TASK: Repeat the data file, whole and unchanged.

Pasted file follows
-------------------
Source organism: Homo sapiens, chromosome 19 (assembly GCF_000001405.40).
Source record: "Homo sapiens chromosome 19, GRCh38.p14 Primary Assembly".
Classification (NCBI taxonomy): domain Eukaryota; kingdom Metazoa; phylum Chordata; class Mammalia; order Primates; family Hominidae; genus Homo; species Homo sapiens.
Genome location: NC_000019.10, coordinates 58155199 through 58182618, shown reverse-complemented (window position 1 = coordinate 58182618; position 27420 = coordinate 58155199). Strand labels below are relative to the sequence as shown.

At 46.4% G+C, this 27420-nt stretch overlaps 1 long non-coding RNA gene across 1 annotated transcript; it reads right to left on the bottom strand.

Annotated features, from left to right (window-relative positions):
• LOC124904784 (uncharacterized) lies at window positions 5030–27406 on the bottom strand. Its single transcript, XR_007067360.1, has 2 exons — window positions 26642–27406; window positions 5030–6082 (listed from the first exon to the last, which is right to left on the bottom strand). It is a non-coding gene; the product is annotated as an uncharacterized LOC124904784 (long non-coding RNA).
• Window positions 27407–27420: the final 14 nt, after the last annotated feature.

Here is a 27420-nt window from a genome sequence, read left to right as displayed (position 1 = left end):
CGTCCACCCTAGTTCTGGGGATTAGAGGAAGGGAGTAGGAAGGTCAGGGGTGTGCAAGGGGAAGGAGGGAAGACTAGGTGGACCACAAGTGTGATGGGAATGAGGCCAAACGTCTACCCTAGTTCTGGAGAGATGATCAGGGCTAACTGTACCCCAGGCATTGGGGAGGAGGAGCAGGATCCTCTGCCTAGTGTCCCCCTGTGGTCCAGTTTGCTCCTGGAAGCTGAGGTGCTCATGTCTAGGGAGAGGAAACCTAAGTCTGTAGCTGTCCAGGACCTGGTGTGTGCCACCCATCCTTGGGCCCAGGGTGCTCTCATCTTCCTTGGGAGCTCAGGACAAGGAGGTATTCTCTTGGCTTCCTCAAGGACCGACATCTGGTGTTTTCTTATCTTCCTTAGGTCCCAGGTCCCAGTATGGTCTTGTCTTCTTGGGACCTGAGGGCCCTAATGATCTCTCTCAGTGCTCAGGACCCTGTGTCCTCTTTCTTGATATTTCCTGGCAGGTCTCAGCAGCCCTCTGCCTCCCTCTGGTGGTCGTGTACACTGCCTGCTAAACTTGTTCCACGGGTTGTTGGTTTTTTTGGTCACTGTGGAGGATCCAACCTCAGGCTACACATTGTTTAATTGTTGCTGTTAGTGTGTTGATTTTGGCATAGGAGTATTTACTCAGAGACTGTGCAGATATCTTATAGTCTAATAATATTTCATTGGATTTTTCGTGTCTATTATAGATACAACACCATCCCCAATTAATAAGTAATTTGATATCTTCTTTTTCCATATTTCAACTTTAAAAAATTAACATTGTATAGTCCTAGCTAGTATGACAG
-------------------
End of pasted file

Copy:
Source organism: Homo sapiens, chromosome 19 (assembly GCF_000001405.40).
Source record: "Homo sapiens chromosome 19, GRCh38.p14 Primary Assembly".
Classification (NCBI taxonomy): domain Eukaryota; kingdom Metazoa; phylum Chordata; class Mammalia; order Primates; family Hominidae; genus Homo; species Homo sapiens.
Genome location: NC_000019.10, coordinates 58155199 through 58182618, shown reverse-complemented (window position 1 = coordinate 58182618; position 27420 = coordinate 58155199). Strand labels below are relative to the sequence as shown.

At 46.4% G+C, this 27420-nt stretch overlaps 1 long non-coding RNA gene across 1 annotated transcript; it reads right to left on the bottom strand.

Annotated features, from left to right (window-relative positions):
• LOC124904784 (uncharacterized) lies at window positions 5030–27406 on the bottom strand. Its single transcript, XR_007067360.1, has 2 exons — window positions 26642–27406; window positions 5030–6082 (listed from the first exon to the last, which is right to left on the bottom strand). It is a non-coding gene; the product is annotated as an uncharacterized LOC124904784 (long non-coding RNA).
• Window positions 27407–27420: the final 14 nt, after the last annotated feature.

Here is a 27420-nt window from a genome sequence, read left to right as displayed (position 1 = left end):
CGTCCACCCTAGTTCTGGGGATTAGAGGAAGGGAGTAGGAAGGTCAGGGGTGTGCAAGGGGAAGGAGGGAAGACTAGGTGGACCACAAGTGTGATGGGAATGAGGCCAAACGTCTACCCTAGTTCTGGAGAGATGATCAGGGCTAACTGTACCCCAGGCATTGGGGAGGAGGAGCAGGATCCTCTGCCTAGTGTCCCCCTGTGGTCCAGTTTGCTCCTGGAAGCTGAGGTGCTCATGTCTAGGGAGAGGAAACCTAAGTCTGTAGCTGTCCAGGACCTGGTGTGTGCCACCCATCCTTGGGCCCAGGGTGCTCTCATCTTCCTTGGGAGCTCAGGACAAGGAGGTATTCTCTTGGCTTCCTCAAGGACCGACATCTGGTGTTTTCTTATCTTCCTTAGGTCCCAGGTCCCAGTATGGTCTTGTCTTCTTGGGACCTGAGGGCCCTAATGATCTCTCTCAGTGCTCAGGACCCTGTGTCCTCTTTCTTGATATTTCCTGGCAGGTCTCAGCAGCCCTCTGCCTCCCTCTGGTGGTCGTGTACACTGCCTGCTAAACTTGTTCCACGGGTTGTTGGTTTTTTTGGTCACTGTGGAGGATCCAACCTCAGGCTACACATTGTTTAATTGTTGCTGTTAGTGTGTTGATTTTGGCATAGGAGTATTTACTCAGAGACTGTGCAGATATCTTATAGTCTAATAATATTTCATTGGATTTTTCGTGTCTATTATAGATACAACACCATCCCCAATTAATAAGTAATTTGATATCTTCTTTTTCCATATTTCAACTTTAAAAAATTAACATTGTATAGTCCTAGCTAGTATGACAG